Activision Shareholders, Over 500 Employees Call for CEO Bobby Kotick's Resignation

Samson Amore

Samson Amore is a reporter for dot.LA. He previously covered technology and entertainment for TheWrap and reported on the SoCal startup scene for the Los Angeles Business Journal. Samson is also a proud member of the Transgender Journalists Association. Send tips or pitches to and find him on Twitter at @Samsonamore. Pronouns: he/him

Activision Shareholders, Over 500 Employees Call for CEO Bobby Kotick's Resignation

A group of activist shareholders is calling for Activision Blizzard's chief executive Bobby Kotick to resign after accusations surfaced that he concealed alleged sexual harassment and rapes at the company.

Washington, D.C.-based SOC Investment Group (formerly known as CtW Investment Group), wrote a letter to the Activision Blizzard board of directors on Wednesday demanding Kotick exit the company immediately.

"After the new revelations, it's clear that the current leadership repeatedly failed to uphold a safe workplace — a basic function of their job. Activision Blizzard needs a new CEO, board chair, and lead independent director with the expertise, skill set and conviction to truly change the company's culture," said SOC Investment Group executive director Dieter Waizenegger.

"Activision has become a case study for how disregard for workers' wellbeing and human capital management can put company performance at risk."

Activision didn't immediately respond to dot.LA's request for comment.

SOC is the investing arm of the Strategic Organizing Commission, a group of unions that represent over four million workers with investments over $250 billion.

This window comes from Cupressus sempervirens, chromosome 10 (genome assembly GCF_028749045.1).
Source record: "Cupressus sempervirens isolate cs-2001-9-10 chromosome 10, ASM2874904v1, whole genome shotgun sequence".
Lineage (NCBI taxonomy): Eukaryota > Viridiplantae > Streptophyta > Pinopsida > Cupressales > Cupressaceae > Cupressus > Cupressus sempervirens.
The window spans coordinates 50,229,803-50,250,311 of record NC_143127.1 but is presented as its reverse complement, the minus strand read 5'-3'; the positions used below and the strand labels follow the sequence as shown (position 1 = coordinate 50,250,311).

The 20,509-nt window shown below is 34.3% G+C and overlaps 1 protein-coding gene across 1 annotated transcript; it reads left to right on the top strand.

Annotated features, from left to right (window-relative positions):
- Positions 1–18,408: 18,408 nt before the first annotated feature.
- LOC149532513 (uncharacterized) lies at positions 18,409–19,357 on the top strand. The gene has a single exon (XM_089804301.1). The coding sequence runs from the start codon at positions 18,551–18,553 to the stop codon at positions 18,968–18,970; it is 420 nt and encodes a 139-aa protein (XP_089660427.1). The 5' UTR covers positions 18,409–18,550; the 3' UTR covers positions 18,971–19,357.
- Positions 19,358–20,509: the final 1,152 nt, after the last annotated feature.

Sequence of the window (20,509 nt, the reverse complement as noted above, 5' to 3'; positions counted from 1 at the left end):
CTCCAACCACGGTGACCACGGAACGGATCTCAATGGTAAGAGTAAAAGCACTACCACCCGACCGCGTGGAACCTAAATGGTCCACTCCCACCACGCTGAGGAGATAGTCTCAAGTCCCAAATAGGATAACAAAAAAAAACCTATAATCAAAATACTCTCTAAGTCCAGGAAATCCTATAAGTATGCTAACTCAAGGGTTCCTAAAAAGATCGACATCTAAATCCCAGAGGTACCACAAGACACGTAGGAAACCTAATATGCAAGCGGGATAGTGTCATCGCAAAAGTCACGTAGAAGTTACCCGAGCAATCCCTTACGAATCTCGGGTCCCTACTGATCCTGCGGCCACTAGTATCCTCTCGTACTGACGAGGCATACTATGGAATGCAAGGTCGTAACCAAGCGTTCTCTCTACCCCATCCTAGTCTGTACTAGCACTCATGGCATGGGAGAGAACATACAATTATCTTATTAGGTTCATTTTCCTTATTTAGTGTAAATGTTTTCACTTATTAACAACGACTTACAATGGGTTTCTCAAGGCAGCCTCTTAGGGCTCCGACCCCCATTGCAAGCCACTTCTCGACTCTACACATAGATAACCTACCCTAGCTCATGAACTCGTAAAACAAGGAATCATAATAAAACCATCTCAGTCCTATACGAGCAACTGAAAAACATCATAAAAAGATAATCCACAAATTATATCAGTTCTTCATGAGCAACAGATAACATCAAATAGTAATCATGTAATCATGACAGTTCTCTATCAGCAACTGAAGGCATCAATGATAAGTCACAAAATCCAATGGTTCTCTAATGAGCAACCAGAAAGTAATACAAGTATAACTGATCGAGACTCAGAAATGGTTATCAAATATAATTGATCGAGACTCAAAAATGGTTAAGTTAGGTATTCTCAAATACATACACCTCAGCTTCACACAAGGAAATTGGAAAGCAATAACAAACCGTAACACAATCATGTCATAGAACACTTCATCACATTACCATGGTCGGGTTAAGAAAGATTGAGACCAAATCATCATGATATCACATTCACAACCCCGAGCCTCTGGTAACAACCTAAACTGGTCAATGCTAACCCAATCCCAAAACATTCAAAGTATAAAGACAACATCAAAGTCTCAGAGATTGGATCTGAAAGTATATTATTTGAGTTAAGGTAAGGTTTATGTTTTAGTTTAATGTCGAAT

Last month an outcry from investors at SOC prompted CitiBank to agree to an audit of how it may contribute to discrimination and to announce it would commit $1 billion to organizations working to close the racial wealth gap. SOC is also an outspoken investor in newly public electric vehicle firm Rivian and Electronic Arts.

The demand comes in response to a Wall Street Journal report that Kotick knew of alleged sexual harassment and rapes that took place at the company three years ago but failed to discipline any culpable employees or inform the board of directors.

Kwame Bell, a spokesperson for SOC Investment Group, said it owns 3.8 million shares in Activision.

The group also advised Activision's board Chairman Brian Kelly and Robert Morgado, the board's lead independent director, to resign by Dec. 31, "in order to ensure that the board has leadership capable of leading this effort" to reform Activision's company culture.

Read the four-page letter in its entirety here.

Waizenneger added that the growing number of employees reporting harassment or assault — reports Activision admitted in an October letter to employees are increasingly frequent — are proof of "leadership failures and lack of board oversight."

Activision employees have been organizing under the moniker A Better ABK (ABK being a shortened version of the game publishers' three divisions, Activision, Blizzard and King) and this morning circulated a petition demanding Kotick's removal that gained over 500 signatures from current workers and contractors.

The group has been a vocal critic of Activision for awhile now, and has written similar missives to them urging the board of directors to stop giving Kotick bloated performance-based bonuses.

SOC also wrote Activision in August calling for Morgado to step down and be replaced by a woman or woman of color by the end of this year, and urging the mostly male board to commit to gender balance on the board by 2025.

"We call on Mr. Kotick to resign as CEO of the company, and on the board of directors to take responsibility for failing to recognize and address what the California Department of Fair Employment and Housing has described as a 'frat boy' workplace culture to flourish," SOC Investment Group wrote in the letter.

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